You went this year to take part in the Unconvention with your art collective. Tell us what the Unconvention was like, and tell us also about the public art you brought with you.

I'll answer these questions in reverse order: collective first, then "The Unconvention."

The art collective I'm in is called Cheap Art for Freedom (CAFF). We hail from
California, Chicago, and Brooklyn. We have doctors, soup-kitchen and shelter workers, practicing artists, teachers and poets. We are some of us gay, some of us straight, ALL QUEER MISFIT FREAKS. As a collective of incredibly strong-minded people, we disagree a lot, so anything I say is subject to disagreement from my comrades. We've written manifestos, but we remain forever riddled with contradictions because life is complex and ever-changing.

The basic idea of CAFF is to

1) defy, ridicule, undermine, and make obsolete the sanctity of affluent-society art
2) create cultural spaces that will be managed by the people who use them
3) explode the myth of scarcity by making beautiful art out of trash and/or super-cheap surplus materials
4) never exchange money with the people who we exchange art with
5) redistribute creativity to the masses
6) function as a collective, never as a hierarchy or out of forced unity
7) collectively share all our personal resources according to the differences in our abilities and incomes, so that we can all take part in CAFF with equal expense/burden

Every year, we get together in a different city for one week and attempt two types of action:

1) to give away cheap art we have made (sometimes together, sometimes separately) or taught others to make (in street education workshops in screen printing, spray paint art, sewing, cardboard sculpture, etc.) over the previous year (and we try to do this either in poor neighborhoods, shelters, or in solidarity with other events like community protests or political street theatre events, etc.)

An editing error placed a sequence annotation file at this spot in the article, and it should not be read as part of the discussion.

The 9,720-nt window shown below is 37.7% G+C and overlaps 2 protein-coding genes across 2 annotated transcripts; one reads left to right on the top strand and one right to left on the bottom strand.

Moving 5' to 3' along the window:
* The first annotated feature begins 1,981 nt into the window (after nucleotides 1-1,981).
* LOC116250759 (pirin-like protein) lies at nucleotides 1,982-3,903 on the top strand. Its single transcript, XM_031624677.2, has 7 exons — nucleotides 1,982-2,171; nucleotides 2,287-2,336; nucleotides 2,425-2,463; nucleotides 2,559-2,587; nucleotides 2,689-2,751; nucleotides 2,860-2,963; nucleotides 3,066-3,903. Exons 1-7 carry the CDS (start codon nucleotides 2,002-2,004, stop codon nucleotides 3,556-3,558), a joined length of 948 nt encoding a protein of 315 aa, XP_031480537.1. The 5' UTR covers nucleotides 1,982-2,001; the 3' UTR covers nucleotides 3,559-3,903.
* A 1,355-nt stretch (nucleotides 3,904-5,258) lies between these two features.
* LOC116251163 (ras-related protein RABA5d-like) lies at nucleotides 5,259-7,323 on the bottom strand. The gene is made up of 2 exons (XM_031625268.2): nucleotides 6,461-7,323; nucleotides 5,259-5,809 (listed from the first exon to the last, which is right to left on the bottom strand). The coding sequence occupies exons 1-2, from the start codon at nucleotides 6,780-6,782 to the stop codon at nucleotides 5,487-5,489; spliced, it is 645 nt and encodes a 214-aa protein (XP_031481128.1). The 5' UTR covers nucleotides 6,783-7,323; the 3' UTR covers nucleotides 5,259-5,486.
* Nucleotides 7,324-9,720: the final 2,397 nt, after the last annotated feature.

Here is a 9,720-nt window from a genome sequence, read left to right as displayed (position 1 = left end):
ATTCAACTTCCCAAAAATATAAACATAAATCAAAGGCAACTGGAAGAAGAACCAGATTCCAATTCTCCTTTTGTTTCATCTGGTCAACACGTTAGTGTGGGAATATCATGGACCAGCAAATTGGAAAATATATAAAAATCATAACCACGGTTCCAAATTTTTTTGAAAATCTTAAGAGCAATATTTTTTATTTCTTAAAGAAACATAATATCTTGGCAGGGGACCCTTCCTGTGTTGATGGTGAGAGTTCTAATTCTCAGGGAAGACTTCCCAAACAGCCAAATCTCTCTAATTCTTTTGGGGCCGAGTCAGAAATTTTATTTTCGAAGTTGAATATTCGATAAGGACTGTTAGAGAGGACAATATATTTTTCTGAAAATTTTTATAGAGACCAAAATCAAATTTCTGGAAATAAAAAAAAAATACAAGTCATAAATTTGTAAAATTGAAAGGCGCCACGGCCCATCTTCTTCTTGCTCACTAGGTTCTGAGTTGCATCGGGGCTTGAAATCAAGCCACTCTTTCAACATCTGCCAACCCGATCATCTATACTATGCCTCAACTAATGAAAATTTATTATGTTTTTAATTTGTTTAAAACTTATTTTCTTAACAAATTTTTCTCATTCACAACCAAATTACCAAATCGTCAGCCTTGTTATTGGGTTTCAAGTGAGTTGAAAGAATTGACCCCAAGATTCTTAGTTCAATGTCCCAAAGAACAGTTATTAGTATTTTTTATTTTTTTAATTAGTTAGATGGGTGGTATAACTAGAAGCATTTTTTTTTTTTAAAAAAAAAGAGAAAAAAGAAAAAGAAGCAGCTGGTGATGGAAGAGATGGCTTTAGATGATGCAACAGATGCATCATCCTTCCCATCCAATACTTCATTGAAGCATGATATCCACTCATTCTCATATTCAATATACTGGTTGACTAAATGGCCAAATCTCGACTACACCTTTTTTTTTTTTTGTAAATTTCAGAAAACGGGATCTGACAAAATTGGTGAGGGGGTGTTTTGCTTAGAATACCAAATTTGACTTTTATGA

2) to make a large-scale cardboard-based interactive sculpture in some kind of park or public place. (For example, last year we made a large sculpture in Washington Square in honor of Iraqis who dies from the war—we get the names and photos of as many as we could and built a monument which invited passersby and people from the community to take part in writing the names. After about 12 hours of manning the site, we left it, only to return hours later to find the whole thing still going strong WITHOUT our presence. The people took it over—as we always wanted!)

This year, we decided (but there was severe disagreement amongst us) to take part in "The Unconvention," a loose chain of interdependent leftist and anarchist groups committed to producing a counter-convention at the RNC. Our Chicago comrade Mike Wolf got hold of an art gallery "Art is This" in Minneapolis for the month of August. The gallery always features political art, so our thing fit in well, PLUS it had a front yard, excellent passing foot traffic, and a cheap bar next door! Heaven!

Through Mike, we also connected with Red 76, a pirate radio station in Portland Oregon. With Red 76, we did a radio show and free food community BBQ (cooked by Mike and his partner Courtney) where we asked participants (anyone who wanted free food and conversation) to finish this sentence on-air: "Since the Iraq War I…." It was a lovely event, attended by people from all ages, races and walks of life. Again, BEAUTIFUL!

We also did some instruction in spray paint art with a bunch of kids in the gallery front yard. We also did free art lines at the Ripple Effect event. We also (without invitation) took part in the Walker Art Museum's front lawn exhibit of anti-convention art.